Cole Hamels sat down Monday with CSNPhilly.com for an extensive interview covering a wide range of topics. Here is the first part of our week-long series:
In five of his first six major league seasons, Cole Hamels experienced the thrill of postseason baseball.
But he and his Phillies teammates have spent the last two Octobers at home.
“It’s been miserable,” Hamels said Monday. “I don’t even want to watch the postseason. I want to be part of it.”
In two weeks, Hamels and his teammates will assemble in Clearwater, Fla., to begin their quest to return to the playoffs after two disappointing seasons, the last of which resulted in just 73 wins (the team’s fewest since 2000) and the firing of manager Charlie Manuel.
Want to feel old? Hamels turned 30 last month. And though he’s still younger than many of his teammates, he knows his baseball clock is ticking. He also knows the clock is ticking on this team and that management could concede to a rebuilding effort by midseason 2014 if the club is not in contention.
Hamels says he wants no part of that.
“It will probably be reiterated early in spring training and during the season that we really do have to make it because we don’t want to break it,” Hamels said.
In his first interview of the New Year, Hamels spoke with CSNPhilly.com about a number of topics Monday, including the team’s performance in 2013, clubhouse chemistry and the possibility of rebuilding.
Of course, this wasn’t the first time Hamels commented on these topics. He spoke about all three -- and not in positive tones -- in the December issue of Philadelphia magazine.
Hamels took on the issues again Monday.
In fact, he raised the issue of clubhouse chemistry.
The last two seasons “definitely caused some frustrations in the whole team morale,” Hamels said.
He mentioned the firing of Manuel, the number of injuries, and the losing as leading to frustrations and morale problems.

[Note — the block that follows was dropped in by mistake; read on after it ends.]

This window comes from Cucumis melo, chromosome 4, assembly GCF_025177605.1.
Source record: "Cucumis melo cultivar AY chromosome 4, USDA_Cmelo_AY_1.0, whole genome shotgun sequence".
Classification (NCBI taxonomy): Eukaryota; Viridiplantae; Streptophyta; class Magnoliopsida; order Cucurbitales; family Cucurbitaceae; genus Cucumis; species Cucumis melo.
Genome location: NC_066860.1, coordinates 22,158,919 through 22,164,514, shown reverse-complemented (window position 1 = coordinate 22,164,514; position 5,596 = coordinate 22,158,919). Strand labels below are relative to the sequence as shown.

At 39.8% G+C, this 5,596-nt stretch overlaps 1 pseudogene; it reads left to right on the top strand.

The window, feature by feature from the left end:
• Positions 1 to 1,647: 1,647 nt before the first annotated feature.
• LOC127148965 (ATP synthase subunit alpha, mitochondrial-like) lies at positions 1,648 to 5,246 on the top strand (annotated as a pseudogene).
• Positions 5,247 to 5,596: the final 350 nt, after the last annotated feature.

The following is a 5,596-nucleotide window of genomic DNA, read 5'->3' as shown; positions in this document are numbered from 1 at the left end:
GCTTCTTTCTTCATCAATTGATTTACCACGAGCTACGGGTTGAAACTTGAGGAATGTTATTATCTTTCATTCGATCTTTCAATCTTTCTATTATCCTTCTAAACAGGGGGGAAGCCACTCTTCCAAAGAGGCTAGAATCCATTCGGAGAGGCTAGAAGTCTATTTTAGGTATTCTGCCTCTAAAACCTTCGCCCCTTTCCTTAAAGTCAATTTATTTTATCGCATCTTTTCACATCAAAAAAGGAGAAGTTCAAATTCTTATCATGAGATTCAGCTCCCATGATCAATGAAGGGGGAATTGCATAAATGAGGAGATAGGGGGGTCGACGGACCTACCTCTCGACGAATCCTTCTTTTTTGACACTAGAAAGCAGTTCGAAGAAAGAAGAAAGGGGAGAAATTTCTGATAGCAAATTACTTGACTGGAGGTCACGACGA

“You have a lot of guys coming in and out and we didn’t know how to handle it,” Hamels said. “I think that was kind of the case. A lot of us had been winning, a lot of us were new, and all we knew was winning, so it was a different sort of perspective for a lot of us that we had to deal with.”
Hamels was asked whether the chemistry issues were a matter of the players not liking each other or the players not liking losing.
“It was not liking losing,” he said. “I think we all get along very well and we’ve done it for numerous years, so I think it was just the losing and not knowing how to handle losing.
“I know that definitely shows a lot about your character when you get a bunch of guys together that aren’t used to losing. Things didn’t go well. So I think that’s something where we know what we have to do in taking the right steps in the right direction.
“I think spring training is going to be a lot more about us functioning as a group together and kind of bringing that camaraderie.”
Hamels was asked whether he believed addressing chemistry would be manager Ryne Sandberg’s first order of business this spring.
“I think so,” Hamels said. “He probably has a laundry list, which I think any guy would, but I think chemistry and getting everybody to get back [together] because we’ve been far apart because we haven’t been on the field. Now that we’re all on the same field, it’s almost like a reunion. We need to almost relearn how guys function and the cliques and what guys are talking about.